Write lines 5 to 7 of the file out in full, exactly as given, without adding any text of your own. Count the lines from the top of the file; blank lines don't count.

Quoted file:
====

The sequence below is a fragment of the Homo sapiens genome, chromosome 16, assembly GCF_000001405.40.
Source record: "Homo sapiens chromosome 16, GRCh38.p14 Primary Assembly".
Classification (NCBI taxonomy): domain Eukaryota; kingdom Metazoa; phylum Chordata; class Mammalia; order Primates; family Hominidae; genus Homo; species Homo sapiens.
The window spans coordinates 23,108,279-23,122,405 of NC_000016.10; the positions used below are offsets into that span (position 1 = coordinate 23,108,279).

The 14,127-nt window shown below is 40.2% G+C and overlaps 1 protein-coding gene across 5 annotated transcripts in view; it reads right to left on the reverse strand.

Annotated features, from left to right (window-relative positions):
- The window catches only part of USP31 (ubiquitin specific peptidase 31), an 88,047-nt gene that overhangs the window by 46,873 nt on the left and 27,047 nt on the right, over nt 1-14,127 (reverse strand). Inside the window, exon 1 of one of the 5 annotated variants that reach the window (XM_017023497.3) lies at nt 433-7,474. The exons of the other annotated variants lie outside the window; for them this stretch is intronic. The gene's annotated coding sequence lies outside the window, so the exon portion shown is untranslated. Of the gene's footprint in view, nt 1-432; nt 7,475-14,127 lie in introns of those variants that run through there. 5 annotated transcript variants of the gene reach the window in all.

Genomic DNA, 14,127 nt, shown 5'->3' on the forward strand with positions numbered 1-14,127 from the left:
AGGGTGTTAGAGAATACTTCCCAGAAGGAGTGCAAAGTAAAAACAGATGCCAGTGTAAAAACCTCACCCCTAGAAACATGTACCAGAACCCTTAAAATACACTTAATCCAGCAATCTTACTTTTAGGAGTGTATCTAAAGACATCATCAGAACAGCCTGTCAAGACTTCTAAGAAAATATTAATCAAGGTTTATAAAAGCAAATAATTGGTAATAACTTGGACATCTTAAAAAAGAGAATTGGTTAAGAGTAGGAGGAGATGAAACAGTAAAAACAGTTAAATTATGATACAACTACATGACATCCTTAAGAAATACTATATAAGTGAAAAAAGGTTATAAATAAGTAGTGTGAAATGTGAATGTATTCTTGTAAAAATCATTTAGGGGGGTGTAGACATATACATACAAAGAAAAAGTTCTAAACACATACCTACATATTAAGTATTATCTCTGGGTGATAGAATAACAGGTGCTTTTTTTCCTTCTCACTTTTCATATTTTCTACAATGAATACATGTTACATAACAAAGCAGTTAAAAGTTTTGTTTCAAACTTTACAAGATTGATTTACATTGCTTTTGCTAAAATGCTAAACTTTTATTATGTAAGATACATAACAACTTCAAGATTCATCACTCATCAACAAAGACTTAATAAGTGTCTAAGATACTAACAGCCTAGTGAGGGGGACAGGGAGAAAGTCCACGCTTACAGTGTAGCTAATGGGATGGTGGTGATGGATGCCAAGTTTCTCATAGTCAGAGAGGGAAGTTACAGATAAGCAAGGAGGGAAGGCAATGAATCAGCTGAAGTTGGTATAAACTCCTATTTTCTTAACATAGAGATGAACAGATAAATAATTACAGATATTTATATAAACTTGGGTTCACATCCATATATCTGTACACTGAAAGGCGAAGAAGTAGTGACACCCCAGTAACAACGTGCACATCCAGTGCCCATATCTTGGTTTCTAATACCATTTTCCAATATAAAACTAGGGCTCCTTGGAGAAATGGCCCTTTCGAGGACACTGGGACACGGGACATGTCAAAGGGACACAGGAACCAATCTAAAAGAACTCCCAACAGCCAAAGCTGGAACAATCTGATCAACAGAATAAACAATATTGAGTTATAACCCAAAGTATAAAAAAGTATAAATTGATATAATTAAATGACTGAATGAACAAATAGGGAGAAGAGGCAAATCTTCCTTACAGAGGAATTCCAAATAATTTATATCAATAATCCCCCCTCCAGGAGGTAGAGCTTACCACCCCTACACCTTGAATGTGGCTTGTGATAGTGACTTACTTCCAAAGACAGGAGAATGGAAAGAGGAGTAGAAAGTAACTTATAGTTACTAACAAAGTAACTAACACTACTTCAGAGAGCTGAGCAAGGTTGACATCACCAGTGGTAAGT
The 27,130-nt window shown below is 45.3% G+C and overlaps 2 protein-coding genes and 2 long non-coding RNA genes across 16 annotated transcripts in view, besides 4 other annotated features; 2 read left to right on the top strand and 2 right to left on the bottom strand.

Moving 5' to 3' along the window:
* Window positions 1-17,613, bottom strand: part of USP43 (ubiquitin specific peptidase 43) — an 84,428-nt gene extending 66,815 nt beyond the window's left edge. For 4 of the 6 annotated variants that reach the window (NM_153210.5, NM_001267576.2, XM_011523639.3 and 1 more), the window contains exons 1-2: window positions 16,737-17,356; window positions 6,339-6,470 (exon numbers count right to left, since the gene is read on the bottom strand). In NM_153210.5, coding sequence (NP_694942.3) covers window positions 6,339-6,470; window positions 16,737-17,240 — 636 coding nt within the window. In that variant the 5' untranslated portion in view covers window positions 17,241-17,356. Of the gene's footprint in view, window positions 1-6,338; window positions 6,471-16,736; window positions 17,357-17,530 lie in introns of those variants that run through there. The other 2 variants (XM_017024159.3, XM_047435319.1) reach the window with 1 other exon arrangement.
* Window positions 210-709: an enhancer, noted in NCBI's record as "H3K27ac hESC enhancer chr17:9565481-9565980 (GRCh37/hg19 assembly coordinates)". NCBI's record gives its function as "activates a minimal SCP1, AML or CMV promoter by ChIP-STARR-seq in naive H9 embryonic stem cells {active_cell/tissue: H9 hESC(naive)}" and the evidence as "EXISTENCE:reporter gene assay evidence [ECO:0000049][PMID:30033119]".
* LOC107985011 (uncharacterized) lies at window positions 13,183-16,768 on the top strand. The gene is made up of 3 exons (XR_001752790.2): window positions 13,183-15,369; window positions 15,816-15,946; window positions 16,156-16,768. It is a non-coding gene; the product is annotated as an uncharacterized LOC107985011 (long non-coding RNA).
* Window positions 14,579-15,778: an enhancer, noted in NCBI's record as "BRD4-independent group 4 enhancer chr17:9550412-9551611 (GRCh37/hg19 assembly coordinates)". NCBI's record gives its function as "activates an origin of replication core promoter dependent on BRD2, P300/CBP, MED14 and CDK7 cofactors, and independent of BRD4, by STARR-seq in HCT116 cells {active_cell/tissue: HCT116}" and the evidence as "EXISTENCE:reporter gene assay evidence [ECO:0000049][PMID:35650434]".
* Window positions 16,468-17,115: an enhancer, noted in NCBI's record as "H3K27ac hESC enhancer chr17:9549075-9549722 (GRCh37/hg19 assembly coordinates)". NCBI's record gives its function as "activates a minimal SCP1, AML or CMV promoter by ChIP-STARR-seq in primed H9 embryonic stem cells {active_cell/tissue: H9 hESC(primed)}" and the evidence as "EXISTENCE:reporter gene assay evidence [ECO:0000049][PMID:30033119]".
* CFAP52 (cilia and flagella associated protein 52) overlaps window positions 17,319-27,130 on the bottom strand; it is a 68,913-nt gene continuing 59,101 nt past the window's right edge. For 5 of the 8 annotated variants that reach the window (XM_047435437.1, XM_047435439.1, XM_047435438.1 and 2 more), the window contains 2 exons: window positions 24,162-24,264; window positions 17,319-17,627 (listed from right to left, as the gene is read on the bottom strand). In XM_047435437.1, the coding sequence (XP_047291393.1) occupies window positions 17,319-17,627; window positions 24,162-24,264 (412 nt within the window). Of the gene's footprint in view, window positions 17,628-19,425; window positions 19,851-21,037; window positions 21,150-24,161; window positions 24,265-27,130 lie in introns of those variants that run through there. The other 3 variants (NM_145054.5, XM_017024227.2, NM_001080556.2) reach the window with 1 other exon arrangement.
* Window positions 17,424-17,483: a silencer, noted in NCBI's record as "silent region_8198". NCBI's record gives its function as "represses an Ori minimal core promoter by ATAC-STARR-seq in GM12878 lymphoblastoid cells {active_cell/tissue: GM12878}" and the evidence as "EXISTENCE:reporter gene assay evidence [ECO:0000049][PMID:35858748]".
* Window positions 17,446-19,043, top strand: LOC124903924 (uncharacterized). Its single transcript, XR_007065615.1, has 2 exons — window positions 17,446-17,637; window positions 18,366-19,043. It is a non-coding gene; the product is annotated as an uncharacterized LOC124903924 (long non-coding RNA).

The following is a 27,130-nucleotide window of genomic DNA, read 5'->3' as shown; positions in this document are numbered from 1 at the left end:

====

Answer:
The 14,127-nt window shown below is 40.2% G+C and overlaps 1 protein-coding gene across 5 annotated transcripts in view; it reads right to left on the reverse strand.

Annotated features, from left to right (window-relative positions):
- The window catches only part of USP31 (ubiquitin specific peptidase 31), an 88,047-nt gene that overhangs the window by 46,873 nt on the left and 27,047 nt on the right, over nt 1-14,127 (reverse strand). Inside the window, exon 1 of one of the 5 annotated variants that reach the window (XM_017023497.3) lies at nt 433-7,474. The exons of the other annotated variants lie outside the window; for them this stretch is intronic. The gene's annotated coding sequence lies outside the window, so the exon portion shown is untranslated. Of the gene's footprint in view, nt 1-432; nt 7,475-14,127 lie in introns of those variants that run through there. 5 annotated transcript variants of the gene reach the window in all.